A blog from Army&You’s summer edition by Julie Boyle

I met Owen almost eight years ago and I knew then that life would be a rollercoaster!

Living more than two hours apart meant we saw each other at weekends and when Owen was on leave, when other army commitments didn’t interfere. At times it was hard to make the distance work but somehow we muddled through.

In 2014 we married and moved into our first quarter in a camp, miles from anywhere; I was officially living behind the wire. It was my first proper taste of army life, armed guards greeting me on the gate and signing-in processes for guests. Funnily enough, this is one thing I’ll miss as we move into civvy street. Life in quarters was full of ups and downs, you spend large amounts of time alone while the other half is away – on courses, exercise, ops and the various other ways in which they get sent off for days, weeks or months at a time.

I didn’t know anyone other than people Owen worked with, and I didn’t go to any of the coffee mornings as I was working – my job meant I was able to meet people and build a network for myself.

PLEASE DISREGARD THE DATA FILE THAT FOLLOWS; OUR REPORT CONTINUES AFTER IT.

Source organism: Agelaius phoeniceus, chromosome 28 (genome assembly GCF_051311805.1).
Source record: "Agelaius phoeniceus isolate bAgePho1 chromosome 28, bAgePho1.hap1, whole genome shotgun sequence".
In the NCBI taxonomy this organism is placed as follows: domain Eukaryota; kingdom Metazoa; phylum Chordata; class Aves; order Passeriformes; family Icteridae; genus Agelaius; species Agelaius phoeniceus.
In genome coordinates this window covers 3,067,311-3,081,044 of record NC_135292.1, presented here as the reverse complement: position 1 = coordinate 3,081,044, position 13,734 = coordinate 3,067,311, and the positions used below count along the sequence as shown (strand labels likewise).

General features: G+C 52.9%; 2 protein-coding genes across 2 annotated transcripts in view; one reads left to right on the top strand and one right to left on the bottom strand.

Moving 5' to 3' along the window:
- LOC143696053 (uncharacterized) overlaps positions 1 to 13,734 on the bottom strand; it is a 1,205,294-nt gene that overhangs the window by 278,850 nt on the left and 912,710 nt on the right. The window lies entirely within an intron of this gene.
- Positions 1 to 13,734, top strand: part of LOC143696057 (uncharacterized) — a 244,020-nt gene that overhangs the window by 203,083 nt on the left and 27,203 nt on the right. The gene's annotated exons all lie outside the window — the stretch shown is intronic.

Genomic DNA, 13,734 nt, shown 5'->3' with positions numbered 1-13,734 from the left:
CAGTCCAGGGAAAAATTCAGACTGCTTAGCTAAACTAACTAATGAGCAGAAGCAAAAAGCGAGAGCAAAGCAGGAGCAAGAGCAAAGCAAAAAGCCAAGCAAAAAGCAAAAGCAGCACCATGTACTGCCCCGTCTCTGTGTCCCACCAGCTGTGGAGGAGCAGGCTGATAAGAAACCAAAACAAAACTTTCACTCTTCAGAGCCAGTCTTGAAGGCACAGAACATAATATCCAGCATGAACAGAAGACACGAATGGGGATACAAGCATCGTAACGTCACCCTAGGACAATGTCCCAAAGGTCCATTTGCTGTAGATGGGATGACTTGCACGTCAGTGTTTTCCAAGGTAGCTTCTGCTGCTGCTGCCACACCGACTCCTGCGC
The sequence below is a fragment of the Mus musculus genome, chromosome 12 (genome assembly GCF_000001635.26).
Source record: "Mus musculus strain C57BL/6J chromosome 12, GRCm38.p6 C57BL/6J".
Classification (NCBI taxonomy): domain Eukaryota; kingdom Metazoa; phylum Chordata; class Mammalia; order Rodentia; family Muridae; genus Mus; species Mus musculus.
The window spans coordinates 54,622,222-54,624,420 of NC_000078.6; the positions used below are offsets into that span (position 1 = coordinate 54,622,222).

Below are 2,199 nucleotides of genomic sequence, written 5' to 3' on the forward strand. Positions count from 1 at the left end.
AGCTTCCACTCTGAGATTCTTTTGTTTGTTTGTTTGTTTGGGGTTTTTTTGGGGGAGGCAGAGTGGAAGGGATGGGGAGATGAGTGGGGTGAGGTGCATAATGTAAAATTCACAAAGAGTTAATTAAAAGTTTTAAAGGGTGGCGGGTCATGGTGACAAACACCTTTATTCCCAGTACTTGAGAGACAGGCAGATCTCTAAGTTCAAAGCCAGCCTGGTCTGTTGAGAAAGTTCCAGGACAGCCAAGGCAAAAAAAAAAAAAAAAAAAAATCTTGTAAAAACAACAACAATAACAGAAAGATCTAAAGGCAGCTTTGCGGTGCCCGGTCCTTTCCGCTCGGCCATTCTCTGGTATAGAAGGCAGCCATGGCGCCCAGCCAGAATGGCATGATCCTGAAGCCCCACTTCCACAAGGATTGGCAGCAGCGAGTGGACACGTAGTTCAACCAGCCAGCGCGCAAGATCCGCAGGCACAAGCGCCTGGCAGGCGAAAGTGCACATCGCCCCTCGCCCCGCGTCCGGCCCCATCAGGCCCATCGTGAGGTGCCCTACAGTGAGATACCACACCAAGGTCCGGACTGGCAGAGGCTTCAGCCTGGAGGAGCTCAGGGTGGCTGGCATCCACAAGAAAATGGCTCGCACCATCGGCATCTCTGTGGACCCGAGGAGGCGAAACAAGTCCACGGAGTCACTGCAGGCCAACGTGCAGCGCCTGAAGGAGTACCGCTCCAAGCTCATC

Family were a few hundred miles away, so it was important I forged some friendships. Although I never minded the isolation of camp, I wonder how I would have felt if I hadn’t had a job.

In 2016 our lives changed with the birth of our baby girl, Chloe. I wondered how I was going to spend the 12 months of maternity leave stretching before me, but I’d made some lovely friends at antenatal classes and I started to go to the tots’ groups and coffee mornings on camp. I now count some of the ladies I met amongst my closest friends. Once Chloe had arrived, Owen going away became more of a challenge. Having the groups to go to made me feel more secure and gave structure to our days. You get into a routine and it sort of works. I think it hit Owen harder as he missed out on some of her ‘firsts’.

As Chloe has got older the times away have been harder as she understands that he isn’t here. I stumbled across Reading Force (readingforce.org.uk) and we began spending time together reading and crafting – it was great to then talk to Owen about the books and activities we were doing at home while he was away.

Our time as a military family is coming to an end and we’re moving onto a new chapter. Life in the military has been filled with highs and lows, and although I’ve only been in it a short while I will miss it, particularly the friendships, the support, and the understanding from others about what this life can be like.

I’m very proud of Owen and the sacrifices he has made to serve. It’s now time for us to turn to what’s next on our journey.

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